Factor Man

factor manAuthor: Matt Ginsberg

Publisher: Zowie Press

Release Date: March 20, 2018

Reviewer: Jennifer S. Roman

Factor Man is about to change the world. He hopes for the better, but with the way people are reacting, he is not overly sure.  To combat that, he has set up a “coming out” of sorts.  A brilliant mind who claims to have developed a new algorithm that can literally break the internet has surfaced with a plan.  Right now he is anonymous, but shortly he will reveal himself as he periodically reveals what his algorithm can do.  I cannot do the explanation justice, but basically, he can factor numbers to a higher degree than ever possible before, with the results being that encryption used for credit cards, internet security, and the internet itself will be more secure and better than ever.  Of course, that means people will be after him for his development, so he hides behind the name Factor Man.  He sets up a website and every so often takes requests for numbers to be factored.  He sets a date that the technology will be auctioned off to the highest bidder, and creates a foolproof method of keeping it out of the wrong hands or from being shared.  Factor Man has all his bases covered, yet he is still wanted by the Chinese.  And the Chinese have several people whose lives depend on getting his product before it is auctioned.

As I mentioned, this new technology is difficult to explain and to understand; Ginsberg does a good job of explaining it, but most of it is still over my head.  Fortunately, this is just a small part of the story, and the rest of it is more than enough to keep readers interested.  It’s a whirlwind chase around the world as Chinese government employees try to figure out who Factor Man is while trying to hunt him down before he goes public.  It’s a race to the finish to see if the woman assigned to the job will find him or not.  Rest assured, there are lots of good tricks and ploys along the way.  This story is anything but boring.  I especially enjoyed excerpts from his website, in which he asks the public for numbers to factor.  Every time he requests a number a few more digits larger than the previous one.  Ginsberg adds the fun twist of using requests from people famous today to make Factor Man seem more human instead of some secretive technological mastermind.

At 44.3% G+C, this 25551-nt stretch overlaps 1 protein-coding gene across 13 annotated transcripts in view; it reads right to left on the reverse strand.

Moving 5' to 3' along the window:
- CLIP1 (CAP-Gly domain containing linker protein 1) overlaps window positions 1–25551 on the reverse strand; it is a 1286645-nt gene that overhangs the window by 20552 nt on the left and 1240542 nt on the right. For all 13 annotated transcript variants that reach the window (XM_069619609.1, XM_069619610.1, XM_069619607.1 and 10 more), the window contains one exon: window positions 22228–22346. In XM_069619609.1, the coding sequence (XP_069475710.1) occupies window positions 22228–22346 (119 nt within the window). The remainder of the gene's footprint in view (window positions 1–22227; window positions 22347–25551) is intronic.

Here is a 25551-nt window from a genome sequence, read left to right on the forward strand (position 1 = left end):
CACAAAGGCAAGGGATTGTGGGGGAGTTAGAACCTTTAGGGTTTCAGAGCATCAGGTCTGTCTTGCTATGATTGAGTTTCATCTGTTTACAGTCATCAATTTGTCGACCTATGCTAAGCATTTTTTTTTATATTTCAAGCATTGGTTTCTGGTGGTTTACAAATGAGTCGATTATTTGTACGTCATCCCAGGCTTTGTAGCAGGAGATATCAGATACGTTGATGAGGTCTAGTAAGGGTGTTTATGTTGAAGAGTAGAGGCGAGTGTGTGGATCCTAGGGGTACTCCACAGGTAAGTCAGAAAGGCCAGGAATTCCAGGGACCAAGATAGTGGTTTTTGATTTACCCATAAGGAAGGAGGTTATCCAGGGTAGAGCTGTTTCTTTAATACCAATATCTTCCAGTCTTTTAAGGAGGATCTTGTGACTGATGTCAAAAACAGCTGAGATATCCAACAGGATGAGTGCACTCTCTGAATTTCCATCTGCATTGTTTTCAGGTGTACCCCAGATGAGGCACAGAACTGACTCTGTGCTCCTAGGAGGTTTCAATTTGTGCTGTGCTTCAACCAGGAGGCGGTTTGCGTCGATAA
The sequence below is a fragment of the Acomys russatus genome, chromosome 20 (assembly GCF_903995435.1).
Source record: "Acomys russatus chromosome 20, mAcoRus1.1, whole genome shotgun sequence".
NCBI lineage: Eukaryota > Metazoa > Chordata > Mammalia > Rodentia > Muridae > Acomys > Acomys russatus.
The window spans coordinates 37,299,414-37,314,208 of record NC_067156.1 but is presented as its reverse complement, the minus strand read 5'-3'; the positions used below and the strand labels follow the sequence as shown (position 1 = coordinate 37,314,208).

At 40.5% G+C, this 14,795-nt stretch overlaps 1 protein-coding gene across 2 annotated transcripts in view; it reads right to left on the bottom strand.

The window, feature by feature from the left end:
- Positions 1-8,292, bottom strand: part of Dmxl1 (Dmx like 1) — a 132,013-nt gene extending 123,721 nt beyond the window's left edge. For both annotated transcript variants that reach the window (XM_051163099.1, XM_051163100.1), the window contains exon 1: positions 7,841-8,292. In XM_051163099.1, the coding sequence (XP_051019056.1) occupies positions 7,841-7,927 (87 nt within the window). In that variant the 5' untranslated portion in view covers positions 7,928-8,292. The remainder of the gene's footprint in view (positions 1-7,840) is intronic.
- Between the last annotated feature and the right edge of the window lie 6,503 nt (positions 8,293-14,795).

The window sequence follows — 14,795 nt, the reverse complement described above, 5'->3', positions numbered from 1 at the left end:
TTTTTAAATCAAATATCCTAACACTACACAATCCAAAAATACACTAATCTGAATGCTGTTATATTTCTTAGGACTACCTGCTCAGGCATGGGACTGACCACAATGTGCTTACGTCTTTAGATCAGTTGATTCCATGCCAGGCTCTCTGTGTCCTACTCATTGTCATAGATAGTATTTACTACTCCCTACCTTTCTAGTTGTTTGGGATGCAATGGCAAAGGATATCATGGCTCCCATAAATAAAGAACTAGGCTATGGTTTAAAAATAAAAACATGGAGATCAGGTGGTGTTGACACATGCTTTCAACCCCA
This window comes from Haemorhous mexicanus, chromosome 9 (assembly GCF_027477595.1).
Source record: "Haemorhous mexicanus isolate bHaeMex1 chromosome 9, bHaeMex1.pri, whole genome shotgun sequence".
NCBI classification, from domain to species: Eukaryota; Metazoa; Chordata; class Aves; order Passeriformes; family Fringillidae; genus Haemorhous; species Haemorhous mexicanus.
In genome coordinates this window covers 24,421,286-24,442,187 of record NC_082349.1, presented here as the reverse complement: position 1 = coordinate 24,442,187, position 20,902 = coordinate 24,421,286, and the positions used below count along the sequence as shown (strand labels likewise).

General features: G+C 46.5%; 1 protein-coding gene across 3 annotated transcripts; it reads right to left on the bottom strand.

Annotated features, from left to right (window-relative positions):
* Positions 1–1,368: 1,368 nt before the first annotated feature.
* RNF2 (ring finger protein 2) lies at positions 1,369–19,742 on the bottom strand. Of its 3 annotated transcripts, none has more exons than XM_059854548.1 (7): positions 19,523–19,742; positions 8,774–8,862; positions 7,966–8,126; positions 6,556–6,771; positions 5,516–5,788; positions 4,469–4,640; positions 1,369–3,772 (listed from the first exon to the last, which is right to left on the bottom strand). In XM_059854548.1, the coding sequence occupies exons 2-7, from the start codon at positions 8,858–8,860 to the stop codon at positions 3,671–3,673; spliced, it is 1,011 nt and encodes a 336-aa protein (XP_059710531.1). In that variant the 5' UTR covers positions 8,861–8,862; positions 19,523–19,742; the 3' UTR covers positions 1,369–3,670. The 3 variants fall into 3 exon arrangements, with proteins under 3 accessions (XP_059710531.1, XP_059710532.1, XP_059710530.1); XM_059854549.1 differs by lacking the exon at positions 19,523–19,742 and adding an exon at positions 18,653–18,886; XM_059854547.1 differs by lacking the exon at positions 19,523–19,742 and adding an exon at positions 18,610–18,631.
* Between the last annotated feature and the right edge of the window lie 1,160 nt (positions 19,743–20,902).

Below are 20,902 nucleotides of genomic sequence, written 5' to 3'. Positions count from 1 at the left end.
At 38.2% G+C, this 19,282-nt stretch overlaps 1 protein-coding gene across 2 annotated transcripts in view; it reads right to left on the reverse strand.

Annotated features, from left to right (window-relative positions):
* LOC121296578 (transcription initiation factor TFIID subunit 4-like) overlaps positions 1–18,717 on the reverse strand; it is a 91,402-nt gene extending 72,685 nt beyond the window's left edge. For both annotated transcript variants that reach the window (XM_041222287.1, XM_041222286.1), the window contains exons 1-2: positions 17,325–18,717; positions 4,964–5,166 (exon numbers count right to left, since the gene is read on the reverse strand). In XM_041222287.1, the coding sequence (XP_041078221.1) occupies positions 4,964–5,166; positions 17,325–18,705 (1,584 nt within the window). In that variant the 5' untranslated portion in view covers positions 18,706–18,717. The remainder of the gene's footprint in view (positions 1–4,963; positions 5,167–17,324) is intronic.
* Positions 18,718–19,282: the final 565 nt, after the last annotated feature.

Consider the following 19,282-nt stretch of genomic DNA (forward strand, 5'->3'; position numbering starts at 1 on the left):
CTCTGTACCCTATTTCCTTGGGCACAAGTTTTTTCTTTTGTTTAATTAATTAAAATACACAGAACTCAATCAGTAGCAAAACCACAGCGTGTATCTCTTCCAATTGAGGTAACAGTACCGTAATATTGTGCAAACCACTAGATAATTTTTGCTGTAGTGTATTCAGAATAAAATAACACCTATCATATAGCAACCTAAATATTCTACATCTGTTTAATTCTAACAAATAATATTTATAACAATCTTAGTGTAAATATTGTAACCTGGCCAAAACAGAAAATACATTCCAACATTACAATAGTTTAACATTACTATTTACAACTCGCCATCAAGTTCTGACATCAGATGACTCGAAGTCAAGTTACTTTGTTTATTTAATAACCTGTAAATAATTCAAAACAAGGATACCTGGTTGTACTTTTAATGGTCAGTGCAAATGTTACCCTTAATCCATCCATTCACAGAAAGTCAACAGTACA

Ginsberg takes a novel approach to the typical thriller.  Yes, there is some special formula or code or technology that someone doesn’t want to get out to the public, but his concept is new and exciting.  He applies a modern twist and uses fun, snappy language to tell the story at a good pace.  Readers, after the initial explanation of the algorithm, are not too bogged down by details about the product that they can’t enjoy the story itself.  The “bad guy,” despite being on the wrong side of things, is smart, creative, and tough; one can’t help but be fascinated by her, which of course helps develop the story.  The people set up to help Factor Man make his big debut are also savvy, fun, and interesting.  They follow the rules but just on the right side of them, so we get a quick tempo with all kinds of interesting developments.  It is clear from reading the book that Ginsberg is either incredibly smart or really good at research, probably a bit of both (but more smart than anything else).  I enjoyed this book immensely and am sure that readers of technological thrillers will, too.

I admit that I was not sure about this book before I started it, because I am not usually one to enjoy a technological thriller, but it really was a good one.  I enjoyed the characters, the slick smartness of it all, the quick dialogue, and the clear thought put into it.  I hope Factor Man develops some other technology so I can find out how he goes about getting that one put into society.

This book contained profanity and violence; therefore, I recommend it for mature readers.

I received a complimentary copy of this book from the publisher.  The views and opinions expressed within are my own.

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